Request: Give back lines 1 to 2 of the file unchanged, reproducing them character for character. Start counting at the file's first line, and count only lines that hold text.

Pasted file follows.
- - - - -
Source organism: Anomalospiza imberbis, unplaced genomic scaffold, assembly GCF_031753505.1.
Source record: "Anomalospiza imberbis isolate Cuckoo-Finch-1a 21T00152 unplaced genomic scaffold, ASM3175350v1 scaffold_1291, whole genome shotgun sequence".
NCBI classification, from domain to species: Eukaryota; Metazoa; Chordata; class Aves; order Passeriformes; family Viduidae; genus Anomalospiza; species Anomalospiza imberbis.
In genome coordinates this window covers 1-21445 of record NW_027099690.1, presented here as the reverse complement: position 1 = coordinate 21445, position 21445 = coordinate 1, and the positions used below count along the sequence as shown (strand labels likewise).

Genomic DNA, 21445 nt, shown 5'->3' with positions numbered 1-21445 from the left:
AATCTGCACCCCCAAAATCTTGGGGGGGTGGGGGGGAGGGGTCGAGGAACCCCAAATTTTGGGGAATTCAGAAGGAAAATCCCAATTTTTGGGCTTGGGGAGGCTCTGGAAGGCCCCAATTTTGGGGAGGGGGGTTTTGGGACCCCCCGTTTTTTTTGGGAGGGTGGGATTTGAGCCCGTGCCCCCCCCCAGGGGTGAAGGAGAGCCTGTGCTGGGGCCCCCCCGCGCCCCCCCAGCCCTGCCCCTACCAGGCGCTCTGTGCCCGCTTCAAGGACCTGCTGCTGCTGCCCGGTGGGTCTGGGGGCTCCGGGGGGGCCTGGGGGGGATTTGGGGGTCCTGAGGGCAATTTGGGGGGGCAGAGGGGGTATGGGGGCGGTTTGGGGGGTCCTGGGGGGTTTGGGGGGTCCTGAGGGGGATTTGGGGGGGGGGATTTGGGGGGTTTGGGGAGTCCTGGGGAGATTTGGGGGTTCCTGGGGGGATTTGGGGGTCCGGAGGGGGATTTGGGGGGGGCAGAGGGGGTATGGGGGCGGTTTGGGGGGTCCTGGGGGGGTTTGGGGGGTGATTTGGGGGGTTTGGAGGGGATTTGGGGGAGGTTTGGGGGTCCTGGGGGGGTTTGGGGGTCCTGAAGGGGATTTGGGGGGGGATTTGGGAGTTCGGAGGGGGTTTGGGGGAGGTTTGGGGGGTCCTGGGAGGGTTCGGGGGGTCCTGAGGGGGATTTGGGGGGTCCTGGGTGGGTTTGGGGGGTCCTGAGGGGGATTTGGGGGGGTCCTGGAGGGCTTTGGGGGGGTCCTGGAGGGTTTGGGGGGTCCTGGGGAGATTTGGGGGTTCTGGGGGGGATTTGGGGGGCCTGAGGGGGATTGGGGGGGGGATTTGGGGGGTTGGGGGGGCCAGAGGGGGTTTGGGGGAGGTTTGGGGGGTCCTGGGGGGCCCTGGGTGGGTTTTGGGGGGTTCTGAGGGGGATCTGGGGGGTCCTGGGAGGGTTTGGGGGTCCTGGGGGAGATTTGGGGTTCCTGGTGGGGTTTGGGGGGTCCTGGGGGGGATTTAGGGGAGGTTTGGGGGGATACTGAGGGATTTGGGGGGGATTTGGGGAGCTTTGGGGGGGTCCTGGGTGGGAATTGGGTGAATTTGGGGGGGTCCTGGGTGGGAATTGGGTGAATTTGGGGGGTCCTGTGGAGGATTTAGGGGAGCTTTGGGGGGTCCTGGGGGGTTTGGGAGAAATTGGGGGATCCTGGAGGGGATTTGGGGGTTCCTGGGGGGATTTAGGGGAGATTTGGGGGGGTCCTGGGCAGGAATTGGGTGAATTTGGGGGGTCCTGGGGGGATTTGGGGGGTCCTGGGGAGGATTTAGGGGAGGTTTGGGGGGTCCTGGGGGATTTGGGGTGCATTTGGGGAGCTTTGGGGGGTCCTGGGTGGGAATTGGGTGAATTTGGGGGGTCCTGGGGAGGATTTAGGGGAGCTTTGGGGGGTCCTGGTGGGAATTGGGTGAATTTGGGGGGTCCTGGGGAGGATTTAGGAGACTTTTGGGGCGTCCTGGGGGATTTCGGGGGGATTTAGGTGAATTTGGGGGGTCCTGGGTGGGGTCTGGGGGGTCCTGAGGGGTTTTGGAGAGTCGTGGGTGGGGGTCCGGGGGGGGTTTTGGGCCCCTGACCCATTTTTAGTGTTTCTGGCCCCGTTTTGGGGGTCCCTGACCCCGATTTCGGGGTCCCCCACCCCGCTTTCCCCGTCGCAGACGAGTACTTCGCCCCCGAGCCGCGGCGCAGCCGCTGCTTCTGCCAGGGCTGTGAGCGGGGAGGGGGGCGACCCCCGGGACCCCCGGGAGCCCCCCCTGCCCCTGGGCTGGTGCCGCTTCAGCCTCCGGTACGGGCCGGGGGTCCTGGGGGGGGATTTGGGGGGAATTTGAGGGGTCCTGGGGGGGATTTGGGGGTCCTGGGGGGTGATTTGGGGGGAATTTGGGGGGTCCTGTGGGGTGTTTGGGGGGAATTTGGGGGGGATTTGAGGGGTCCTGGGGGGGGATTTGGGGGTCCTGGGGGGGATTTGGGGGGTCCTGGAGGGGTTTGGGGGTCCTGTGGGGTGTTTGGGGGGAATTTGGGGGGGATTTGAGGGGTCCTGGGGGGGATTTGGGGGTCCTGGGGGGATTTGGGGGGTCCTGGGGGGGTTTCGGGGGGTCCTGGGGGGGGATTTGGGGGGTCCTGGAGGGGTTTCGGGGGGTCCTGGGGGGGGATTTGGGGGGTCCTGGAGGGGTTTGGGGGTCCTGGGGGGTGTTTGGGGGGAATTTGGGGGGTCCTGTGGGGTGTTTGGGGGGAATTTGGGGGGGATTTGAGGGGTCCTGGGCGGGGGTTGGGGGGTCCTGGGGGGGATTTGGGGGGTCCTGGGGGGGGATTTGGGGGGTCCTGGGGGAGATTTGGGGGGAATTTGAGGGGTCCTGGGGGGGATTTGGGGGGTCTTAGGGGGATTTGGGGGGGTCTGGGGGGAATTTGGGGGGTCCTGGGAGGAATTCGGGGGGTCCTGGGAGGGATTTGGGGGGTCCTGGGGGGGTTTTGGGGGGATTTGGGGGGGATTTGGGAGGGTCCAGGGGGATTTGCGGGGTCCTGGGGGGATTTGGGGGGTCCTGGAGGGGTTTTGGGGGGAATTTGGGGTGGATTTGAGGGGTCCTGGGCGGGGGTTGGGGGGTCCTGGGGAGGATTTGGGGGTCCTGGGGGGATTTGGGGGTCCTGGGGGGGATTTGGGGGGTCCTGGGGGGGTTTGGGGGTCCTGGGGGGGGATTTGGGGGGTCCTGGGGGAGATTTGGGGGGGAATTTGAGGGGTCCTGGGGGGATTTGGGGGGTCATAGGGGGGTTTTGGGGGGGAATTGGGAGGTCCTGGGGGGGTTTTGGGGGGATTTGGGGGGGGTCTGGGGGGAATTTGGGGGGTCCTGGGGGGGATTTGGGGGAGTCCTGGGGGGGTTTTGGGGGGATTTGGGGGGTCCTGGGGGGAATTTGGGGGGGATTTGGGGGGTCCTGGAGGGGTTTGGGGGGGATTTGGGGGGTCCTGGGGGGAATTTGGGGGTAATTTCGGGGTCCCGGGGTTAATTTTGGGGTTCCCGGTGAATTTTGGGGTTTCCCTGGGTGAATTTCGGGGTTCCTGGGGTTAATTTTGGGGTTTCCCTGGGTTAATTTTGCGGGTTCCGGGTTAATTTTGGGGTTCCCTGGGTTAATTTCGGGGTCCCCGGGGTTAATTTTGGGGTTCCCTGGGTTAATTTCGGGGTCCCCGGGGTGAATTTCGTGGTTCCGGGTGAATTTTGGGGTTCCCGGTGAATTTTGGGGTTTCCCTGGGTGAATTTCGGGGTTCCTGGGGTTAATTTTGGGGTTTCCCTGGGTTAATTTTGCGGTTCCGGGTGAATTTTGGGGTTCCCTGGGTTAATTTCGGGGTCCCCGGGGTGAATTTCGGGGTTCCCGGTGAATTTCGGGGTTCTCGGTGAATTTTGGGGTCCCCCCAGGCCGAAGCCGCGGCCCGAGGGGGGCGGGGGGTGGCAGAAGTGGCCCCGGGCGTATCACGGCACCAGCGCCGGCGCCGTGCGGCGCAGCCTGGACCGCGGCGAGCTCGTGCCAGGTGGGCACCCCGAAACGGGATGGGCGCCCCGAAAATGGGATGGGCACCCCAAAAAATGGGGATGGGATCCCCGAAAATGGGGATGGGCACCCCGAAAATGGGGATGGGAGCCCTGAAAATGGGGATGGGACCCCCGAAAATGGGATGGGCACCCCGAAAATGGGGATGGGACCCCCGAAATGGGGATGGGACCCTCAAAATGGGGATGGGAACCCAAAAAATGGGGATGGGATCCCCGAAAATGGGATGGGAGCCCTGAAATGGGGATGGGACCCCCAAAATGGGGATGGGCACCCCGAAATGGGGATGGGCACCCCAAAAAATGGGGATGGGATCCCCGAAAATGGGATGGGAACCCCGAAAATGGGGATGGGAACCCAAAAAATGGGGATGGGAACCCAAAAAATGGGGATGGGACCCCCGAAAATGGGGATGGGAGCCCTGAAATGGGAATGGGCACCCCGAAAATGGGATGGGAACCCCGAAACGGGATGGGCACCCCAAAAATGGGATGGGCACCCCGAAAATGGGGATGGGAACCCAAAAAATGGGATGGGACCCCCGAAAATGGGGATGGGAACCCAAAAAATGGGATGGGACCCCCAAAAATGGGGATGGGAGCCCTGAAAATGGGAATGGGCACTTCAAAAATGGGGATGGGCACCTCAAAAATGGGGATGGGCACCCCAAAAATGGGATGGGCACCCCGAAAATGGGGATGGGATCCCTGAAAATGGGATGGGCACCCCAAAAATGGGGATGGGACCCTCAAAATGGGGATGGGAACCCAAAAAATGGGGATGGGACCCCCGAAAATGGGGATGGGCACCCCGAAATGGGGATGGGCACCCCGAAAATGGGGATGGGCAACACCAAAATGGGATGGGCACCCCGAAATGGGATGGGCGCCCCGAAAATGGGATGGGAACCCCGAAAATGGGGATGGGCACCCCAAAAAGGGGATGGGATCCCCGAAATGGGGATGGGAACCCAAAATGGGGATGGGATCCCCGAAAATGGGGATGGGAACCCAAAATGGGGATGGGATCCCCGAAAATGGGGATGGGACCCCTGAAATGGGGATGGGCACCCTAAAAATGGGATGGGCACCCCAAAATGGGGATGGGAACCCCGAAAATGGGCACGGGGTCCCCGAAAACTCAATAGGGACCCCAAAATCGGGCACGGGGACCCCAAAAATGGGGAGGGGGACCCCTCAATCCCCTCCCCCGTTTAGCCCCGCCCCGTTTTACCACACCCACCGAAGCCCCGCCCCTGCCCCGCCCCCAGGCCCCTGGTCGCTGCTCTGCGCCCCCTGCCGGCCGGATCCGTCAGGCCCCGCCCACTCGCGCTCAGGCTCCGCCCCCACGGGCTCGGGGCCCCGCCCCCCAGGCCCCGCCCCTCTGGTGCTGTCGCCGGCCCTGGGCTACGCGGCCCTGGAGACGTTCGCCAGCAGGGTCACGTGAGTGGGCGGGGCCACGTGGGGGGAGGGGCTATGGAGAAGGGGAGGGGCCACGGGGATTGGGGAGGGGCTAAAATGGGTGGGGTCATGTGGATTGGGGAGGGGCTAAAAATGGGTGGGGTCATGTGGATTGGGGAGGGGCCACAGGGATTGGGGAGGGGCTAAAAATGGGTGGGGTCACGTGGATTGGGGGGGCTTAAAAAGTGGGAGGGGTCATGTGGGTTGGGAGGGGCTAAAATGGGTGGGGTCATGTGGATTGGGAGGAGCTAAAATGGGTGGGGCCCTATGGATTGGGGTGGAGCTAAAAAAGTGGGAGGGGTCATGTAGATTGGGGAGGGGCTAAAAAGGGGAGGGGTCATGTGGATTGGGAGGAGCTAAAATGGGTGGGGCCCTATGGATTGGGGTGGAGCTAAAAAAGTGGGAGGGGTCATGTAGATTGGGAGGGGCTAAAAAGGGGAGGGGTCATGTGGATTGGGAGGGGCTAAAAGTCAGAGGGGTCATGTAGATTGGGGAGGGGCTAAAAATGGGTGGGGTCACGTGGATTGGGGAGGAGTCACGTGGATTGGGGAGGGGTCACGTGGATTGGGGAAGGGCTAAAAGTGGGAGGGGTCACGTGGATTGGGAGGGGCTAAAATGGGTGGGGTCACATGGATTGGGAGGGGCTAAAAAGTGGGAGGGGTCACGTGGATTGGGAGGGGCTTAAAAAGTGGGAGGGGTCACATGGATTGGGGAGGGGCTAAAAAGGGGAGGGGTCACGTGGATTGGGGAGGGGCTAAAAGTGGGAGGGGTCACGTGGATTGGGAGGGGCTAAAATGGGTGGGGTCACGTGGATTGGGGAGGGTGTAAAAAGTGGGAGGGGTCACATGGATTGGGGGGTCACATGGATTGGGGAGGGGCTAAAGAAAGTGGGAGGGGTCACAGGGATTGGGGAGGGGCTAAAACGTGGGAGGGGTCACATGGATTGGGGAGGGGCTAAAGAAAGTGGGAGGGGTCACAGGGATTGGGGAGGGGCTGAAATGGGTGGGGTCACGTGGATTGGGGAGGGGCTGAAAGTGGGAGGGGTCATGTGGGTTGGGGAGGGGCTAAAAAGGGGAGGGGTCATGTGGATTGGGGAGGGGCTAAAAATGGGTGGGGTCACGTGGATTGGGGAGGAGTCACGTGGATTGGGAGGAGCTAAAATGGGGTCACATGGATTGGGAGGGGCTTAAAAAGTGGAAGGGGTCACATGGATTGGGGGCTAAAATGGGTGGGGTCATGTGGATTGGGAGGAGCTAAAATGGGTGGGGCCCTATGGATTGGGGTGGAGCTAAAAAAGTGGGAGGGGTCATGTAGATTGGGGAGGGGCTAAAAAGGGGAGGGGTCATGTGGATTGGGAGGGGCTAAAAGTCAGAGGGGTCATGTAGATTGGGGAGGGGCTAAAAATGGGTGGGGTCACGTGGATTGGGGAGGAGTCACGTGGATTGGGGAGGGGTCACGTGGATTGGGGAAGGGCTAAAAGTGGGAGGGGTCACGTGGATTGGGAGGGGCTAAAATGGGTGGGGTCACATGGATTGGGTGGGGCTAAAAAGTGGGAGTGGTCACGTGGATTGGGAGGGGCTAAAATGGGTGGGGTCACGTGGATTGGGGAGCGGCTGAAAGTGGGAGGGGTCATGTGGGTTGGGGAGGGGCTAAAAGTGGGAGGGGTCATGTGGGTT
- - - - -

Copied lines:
Source organism: Anomalospiza imberbis, unplaced genomic scaffold, assembly GCF_031753505.1.
Source record: "Anomalospiza imberbis isolate Cuckoo-Finch-1a 21T00152 unplaced genomic scaffold, ASM3175350v1 scaffold_1291, whole genome shotgun sequence".